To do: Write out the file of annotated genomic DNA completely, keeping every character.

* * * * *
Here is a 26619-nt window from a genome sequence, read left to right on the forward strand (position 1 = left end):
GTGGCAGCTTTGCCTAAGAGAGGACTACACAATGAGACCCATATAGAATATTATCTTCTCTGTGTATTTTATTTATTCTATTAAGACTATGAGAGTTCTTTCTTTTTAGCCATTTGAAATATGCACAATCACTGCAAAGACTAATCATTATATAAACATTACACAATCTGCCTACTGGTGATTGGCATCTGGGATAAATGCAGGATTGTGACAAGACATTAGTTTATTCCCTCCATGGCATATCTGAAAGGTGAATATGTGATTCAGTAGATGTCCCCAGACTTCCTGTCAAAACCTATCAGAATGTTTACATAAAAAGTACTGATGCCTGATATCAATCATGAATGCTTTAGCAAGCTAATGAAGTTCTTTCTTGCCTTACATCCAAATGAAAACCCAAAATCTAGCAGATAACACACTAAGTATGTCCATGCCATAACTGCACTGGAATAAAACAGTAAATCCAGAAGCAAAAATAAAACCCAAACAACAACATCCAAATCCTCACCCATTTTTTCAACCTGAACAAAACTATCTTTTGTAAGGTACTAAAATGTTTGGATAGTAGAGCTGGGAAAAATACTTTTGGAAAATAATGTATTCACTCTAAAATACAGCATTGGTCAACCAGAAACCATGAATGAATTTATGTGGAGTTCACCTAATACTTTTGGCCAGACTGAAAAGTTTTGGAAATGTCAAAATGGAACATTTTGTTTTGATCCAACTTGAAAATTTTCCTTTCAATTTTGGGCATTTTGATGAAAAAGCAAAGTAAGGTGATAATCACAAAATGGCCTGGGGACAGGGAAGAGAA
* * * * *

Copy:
Here is a 26619-nt window from a genome sequence, read left to right on the forward strand (position 1 = left end):
GTGGCAGCTTTGCCTAAGAGAGGACTACACAATGAGACCCATATAGAATATTATCTTCTCTGTGTATTTTATTTATTCTATTAAGACTATGAGAGTTCTTTCTTTTTAGCCATTTGAAATATGCACAATCACTGCAAAGACTAATCATTATATAAACATTACACAATCTGCCTACTGGTGATTGGCATCTGGGATAAATGCAGGATTGTGACAAGACATTAGTTTATTCCCTCCATGGCATATCTGAAAGGTGAATATGTGATTCAGTAGATGTCCCCAGACTTCCTGTCAAAACCTATCAGAATGTTTACATAAAAAGTACTGATGCCTGATATCAATCATGAATGCTTTAGCAAGCTAATGAAGTTCTTTCTTGCCTTACATCCAAATGAAAACCCAAAATCTAGCAGATAACACACTAAGTATGTCCATGCCATAACTGCACTGGAATAAAACAGTAAATCCAGAAGCAAAAATAAAACCCAAACAACAACATCCAAATCCTCACCCATTTTTTCAACCTGAACAAAACTATCTTTTGTAAGGTACTAAAATGTTTGGATAGTAGAGCTGGGAAAAATACTTTTGGAAAATAATGTATTCACTCTAAAATACAGCATTGGTCAACCAGAAACCATGAATGAATTTATGTGGAGTTCACCTAATACTTTTGGCCAGACTGAAAAGTTTTGGAAATGTCAAAATGGAACATTTTGTTTTGATCCAACTTGAAAATTTTCCTTTCAATTTTGGGCATTTTGATGAAAAAGCAAAGTAAGGTGATAATCACAAAATGGCCTGGGGACAGGGAAGAGAA